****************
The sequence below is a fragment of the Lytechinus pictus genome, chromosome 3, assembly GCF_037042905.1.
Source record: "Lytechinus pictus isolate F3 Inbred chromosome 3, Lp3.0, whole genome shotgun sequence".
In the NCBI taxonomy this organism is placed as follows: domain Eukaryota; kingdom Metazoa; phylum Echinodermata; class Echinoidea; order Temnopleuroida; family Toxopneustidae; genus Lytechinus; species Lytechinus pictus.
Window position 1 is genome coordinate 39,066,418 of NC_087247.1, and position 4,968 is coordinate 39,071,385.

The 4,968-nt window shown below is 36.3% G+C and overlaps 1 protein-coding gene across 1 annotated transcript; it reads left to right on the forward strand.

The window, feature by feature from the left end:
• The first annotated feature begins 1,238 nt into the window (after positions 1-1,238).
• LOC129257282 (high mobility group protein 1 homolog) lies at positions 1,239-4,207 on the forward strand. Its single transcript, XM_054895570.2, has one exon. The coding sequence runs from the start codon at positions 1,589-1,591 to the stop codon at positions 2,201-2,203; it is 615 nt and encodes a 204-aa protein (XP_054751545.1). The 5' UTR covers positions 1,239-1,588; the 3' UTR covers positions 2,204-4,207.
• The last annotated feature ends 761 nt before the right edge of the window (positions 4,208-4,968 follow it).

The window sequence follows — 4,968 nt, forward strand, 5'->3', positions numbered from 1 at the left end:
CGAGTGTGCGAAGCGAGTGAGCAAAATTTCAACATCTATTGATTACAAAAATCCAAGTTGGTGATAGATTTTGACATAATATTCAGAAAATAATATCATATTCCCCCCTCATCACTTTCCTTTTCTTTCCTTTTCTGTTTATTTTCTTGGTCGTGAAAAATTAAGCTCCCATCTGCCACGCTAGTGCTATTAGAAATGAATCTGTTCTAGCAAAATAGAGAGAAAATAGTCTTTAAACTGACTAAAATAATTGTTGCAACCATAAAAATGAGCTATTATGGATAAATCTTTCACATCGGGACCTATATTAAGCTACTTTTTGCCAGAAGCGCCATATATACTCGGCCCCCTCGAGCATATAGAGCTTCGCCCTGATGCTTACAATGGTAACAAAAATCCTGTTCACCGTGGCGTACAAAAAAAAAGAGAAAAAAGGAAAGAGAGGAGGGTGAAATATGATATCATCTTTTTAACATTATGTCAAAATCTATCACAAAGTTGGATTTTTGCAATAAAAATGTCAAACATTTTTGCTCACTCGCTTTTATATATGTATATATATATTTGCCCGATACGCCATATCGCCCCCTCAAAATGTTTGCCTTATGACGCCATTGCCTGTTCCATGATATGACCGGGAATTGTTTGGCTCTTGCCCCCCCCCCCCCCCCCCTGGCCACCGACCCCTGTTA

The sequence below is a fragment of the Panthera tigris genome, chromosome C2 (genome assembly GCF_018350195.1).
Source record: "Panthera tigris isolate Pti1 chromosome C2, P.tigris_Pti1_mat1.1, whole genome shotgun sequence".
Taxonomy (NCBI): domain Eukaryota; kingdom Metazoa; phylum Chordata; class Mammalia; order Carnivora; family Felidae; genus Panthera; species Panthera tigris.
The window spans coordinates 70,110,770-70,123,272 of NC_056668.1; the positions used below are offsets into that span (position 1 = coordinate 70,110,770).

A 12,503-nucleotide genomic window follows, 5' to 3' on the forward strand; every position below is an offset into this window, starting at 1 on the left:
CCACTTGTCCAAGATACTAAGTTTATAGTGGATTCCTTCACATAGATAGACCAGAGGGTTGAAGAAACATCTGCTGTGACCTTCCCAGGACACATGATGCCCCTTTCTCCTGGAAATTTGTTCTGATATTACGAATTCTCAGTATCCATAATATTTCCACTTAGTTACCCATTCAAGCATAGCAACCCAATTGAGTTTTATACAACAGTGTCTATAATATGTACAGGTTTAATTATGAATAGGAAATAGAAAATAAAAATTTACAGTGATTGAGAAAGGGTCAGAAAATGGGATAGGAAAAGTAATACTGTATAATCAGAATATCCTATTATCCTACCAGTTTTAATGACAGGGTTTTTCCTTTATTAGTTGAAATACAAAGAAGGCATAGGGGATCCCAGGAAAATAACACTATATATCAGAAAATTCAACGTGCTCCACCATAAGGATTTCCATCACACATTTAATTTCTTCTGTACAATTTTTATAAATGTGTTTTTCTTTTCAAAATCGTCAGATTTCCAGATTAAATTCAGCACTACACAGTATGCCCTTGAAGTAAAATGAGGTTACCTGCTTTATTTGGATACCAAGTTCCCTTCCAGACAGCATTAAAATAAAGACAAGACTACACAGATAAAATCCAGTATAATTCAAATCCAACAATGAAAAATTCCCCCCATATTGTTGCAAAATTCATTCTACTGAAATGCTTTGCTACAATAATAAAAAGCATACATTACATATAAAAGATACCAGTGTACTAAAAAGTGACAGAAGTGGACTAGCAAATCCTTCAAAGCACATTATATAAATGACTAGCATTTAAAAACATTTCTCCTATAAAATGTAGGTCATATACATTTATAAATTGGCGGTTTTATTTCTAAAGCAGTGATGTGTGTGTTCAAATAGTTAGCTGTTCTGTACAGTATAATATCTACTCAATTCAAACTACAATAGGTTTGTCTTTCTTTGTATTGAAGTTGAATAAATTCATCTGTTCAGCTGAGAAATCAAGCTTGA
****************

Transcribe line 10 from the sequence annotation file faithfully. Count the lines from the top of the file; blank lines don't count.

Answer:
The window sequence follows — 4,968 nt, forward strand, 5'->3', positions numbered from 1 at the left end: